Pain. The great leveler. The rich feel it. So do the poor, the happy, the sad, tall, and short. And, of course, article writers, too. It’s therefore not surprising to note that since the dawn of time, humans have attempted to discover ways to reduce pain. In some respect, our ability to experience pain, and seek ways to solve it, connects us more than anything else. But what exactly is pain and how do we deal with it? – Dr. Meer Janjua.
Pain is a message sent by the body to the brain, signaling the presence of disease, injury or strain. Without pain, you would be unaware of many problems – from torn ligaments to appendicitis. Pain is simply, Mother Nature’s way of telling you something is wrong.
Many of us kill the messenger with narcotics, anti-depressants and tranquilizers that take care of the symptoms, but not the cause of the pain. This kind of treatment cannot only mask symptoms of serious disease, but can also create a cycle of chronic pain.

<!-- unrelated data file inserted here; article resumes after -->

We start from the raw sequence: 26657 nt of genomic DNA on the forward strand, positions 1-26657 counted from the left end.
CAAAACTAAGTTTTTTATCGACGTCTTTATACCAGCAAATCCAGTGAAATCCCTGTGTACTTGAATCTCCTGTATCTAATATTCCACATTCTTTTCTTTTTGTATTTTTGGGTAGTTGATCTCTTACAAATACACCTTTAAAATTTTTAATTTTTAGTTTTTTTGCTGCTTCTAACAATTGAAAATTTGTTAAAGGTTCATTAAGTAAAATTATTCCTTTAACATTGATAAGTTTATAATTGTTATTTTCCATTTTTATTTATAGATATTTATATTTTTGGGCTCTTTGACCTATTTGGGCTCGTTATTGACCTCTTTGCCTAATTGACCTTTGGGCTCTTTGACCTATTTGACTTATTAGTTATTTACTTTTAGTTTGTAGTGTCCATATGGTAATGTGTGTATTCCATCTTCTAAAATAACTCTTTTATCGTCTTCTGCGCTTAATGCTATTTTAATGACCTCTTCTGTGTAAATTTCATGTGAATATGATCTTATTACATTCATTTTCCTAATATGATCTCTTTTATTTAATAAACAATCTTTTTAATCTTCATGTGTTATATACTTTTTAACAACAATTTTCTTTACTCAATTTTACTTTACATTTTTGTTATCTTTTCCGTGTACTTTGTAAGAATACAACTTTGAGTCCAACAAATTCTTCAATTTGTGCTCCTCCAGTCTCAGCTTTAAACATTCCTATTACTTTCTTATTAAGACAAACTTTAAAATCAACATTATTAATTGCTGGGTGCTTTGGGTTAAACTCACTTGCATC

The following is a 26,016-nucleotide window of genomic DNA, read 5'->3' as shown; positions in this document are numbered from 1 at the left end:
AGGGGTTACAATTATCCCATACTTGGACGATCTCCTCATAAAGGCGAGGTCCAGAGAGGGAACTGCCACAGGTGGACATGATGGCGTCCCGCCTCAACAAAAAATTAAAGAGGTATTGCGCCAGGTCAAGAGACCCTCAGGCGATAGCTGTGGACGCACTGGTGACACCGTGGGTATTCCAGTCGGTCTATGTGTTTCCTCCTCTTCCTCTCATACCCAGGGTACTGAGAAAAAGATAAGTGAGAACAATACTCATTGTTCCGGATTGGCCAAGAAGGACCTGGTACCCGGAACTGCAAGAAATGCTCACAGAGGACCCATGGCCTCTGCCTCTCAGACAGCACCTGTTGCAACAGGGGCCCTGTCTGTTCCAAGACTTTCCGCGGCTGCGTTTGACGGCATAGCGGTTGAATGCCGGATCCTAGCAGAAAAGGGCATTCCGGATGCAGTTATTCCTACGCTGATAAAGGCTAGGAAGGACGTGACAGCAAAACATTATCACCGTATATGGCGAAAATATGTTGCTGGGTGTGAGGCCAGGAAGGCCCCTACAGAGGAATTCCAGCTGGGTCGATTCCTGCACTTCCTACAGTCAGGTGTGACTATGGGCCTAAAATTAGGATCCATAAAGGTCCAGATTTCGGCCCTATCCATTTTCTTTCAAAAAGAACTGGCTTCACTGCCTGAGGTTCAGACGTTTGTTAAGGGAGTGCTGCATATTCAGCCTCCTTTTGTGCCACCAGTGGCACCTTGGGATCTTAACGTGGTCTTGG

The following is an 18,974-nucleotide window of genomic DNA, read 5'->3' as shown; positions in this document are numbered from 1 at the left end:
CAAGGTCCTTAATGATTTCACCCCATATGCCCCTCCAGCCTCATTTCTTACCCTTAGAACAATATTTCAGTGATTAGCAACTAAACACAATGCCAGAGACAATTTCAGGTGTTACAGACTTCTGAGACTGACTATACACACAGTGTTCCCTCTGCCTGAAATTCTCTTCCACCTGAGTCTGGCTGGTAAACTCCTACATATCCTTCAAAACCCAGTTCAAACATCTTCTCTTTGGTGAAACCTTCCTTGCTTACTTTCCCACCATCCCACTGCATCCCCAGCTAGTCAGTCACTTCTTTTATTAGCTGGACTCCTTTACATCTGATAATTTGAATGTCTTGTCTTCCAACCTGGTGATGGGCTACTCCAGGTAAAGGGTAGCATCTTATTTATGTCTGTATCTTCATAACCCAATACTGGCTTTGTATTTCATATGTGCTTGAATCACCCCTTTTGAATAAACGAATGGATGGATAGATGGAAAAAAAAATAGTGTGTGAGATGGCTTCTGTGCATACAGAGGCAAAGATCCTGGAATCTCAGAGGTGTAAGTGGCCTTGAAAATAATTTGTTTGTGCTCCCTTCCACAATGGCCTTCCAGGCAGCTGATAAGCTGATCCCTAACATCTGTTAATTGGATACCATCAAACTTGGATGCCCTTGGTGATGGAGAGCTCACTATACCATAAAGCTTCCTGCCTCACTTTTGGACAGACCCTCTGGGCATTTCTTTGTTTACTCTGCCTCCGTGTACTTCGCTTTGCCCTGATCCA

Not all pain though, serves a useful function. While acute pain, as described above can alert us to a serious problem, chronic pain can linger long after an ailment or injury has healed in the body. Examples of chronic pain include backache, migraines and arthritis. In these cases, pain management, as opposed to a cure, may become the goal of treatment.
The psychological effects that accompany recovery from a disease or injury heighten chronic pain. A loss of confidence is often triggered by prolonged periods of rest and inactivity that cause a loss of physical strength, endurance and flexibility. If the injury has prevented you from performing your usual duties, you may succumb to frustration and depression. Impatience is chronic pain’s best friend as many individuals overexert themselves before they have completely healed, thus triggering more pain.
Various treatments can help alleviate chronic pain. Some treatments do so on a purely physical level by interfering with signals from the nerves to the brain or desensitizing the nerves. The following sections are meant to introduce you to some of the ways of dealing with pain without relying on non-steroidal anti-inflammatories, narcotics, tranquilizers or anti-depressants.